Additionally, on 14 December 2022, in its Second Interim Report on reported violations of international humanitarian law and international human rights law in Ukraine, ODIHR stated, in particular, that “Various reports collected throughout the reporting period provide evidence that the Russian Federation has adopted a policy with regard to unaccompanied children that may be contrary to applicable international law. Numerous credible allegations of forced transfer and deportation of unaccompanied children within the occupied territories of Ukraine, as well as to the Russian Federation’s own territory, have been documented in recent months.”
We acknowledge that children are among the most vulnerable in times of war and require special attention and protection. As OSCE participating States have committed “to actively promote children’s rights and interests, especially in conflict and post-conflict situations” (Istanbul 1999 Summit Declaration), we are appalled by the reports that many children are among those Ukrainian civilians forcibly transferred within parts of Ukraine’s territory temporarily controlled or occupied by Russia and/or deported from Ukraine to the Russian Federation, and by reports that Russian authorities undertake to re-educate and assimilate them. We also are concerned about reports of so-called “summer camps”, where allegedly children have been barred from contacting or returning to their parents or guardians. We are concerned that the forcible transfer and/or deportation of these children may also expose them to numerous human rights violations and abuses, in particular those relating to a change of the child’s personal status, including citizenship, separation from parents or guardians, adoption, and other violations or abuses leading to forced assimilation. We note that some of the reported cases date back before 24 February 2022.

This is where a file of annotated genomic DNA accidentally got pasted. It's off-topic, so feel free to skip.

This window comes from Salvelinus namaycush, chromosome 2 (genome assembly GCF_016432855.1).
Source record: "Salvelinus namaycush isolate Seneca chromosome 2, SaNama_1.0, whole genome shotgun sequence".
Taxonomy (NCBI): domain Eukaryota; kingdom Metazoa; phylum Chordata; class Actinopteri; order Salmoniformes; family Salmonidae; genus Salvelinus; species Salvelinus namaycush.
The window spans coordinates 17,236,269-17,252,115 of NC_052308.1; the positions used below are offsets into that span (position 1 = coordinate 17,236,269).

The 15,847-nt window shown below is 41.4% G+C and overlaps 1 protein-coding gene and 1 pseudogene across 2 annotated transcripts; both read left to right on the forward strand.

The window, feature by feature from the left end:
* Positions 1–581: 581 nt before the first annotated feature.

Gravely concerned by the continuing impacts of Russia’s ongoing aggression against Ukraine, in particular on the civilian population, including children, the delegations of Albania, Andorra, Austria, Belgium, Bosnia and Herzegovina, Bulgaria, Canada, Croatia, Cyprus, Czech Republic, Denmark, Estonia, Finland, France, Georgia, Germany, Greece, Hungary, Iceland, Ireland, Italy, Latvia, Liechtenstein, Lithuania, Luxembourg, Malta, Republic of Moldova, Monaco, Montenegro, Netherlands, North Macedonia, Norway, Poland, Portugal, Romania, San Marino,Serbia, Slovakia, Slovenia, Spain, Sweden, Switzerland, Türkiye, the United Kingdom, and the United States of America), following bilateral consultations with Ukraine under the Vienna Mechanism, invoke the Moscow (Human Dimension) Mechanism under Paragraph 8 of that document.
We request that ODIHR inquire of Ukraine whether it would invite a mission of experts to build upon previous findings and establish the facts and circumstances surrounding possible contraventions of relevant OSCE commitments, violations and abuses of human rights, and violations of international humanitarian law and international human rights law, as well as possible cases of war crimes and crimes against humanity, associated with or resulting from the forcible transfer of children within parts of Ukraine’s territory temporarily controlled or occupied by Russia and/or their deportation to the Russian Federation; and to collect, consolidate, and analyze this information with a view to offer recommendations, as well as provide the information to relevant accountability mechanisms, as well as national, regional, or international courts or tribunals that have, or may in future have, jurisdiction.
We also invite ODIHR to provide any relevant information or documentation derived from any new expert mission to other appropriate accountability mechanisms, as well as national, regional, or international courts or tribunals that have, or may in future have, jurisdiction.
Thank you, Mr. Chairperson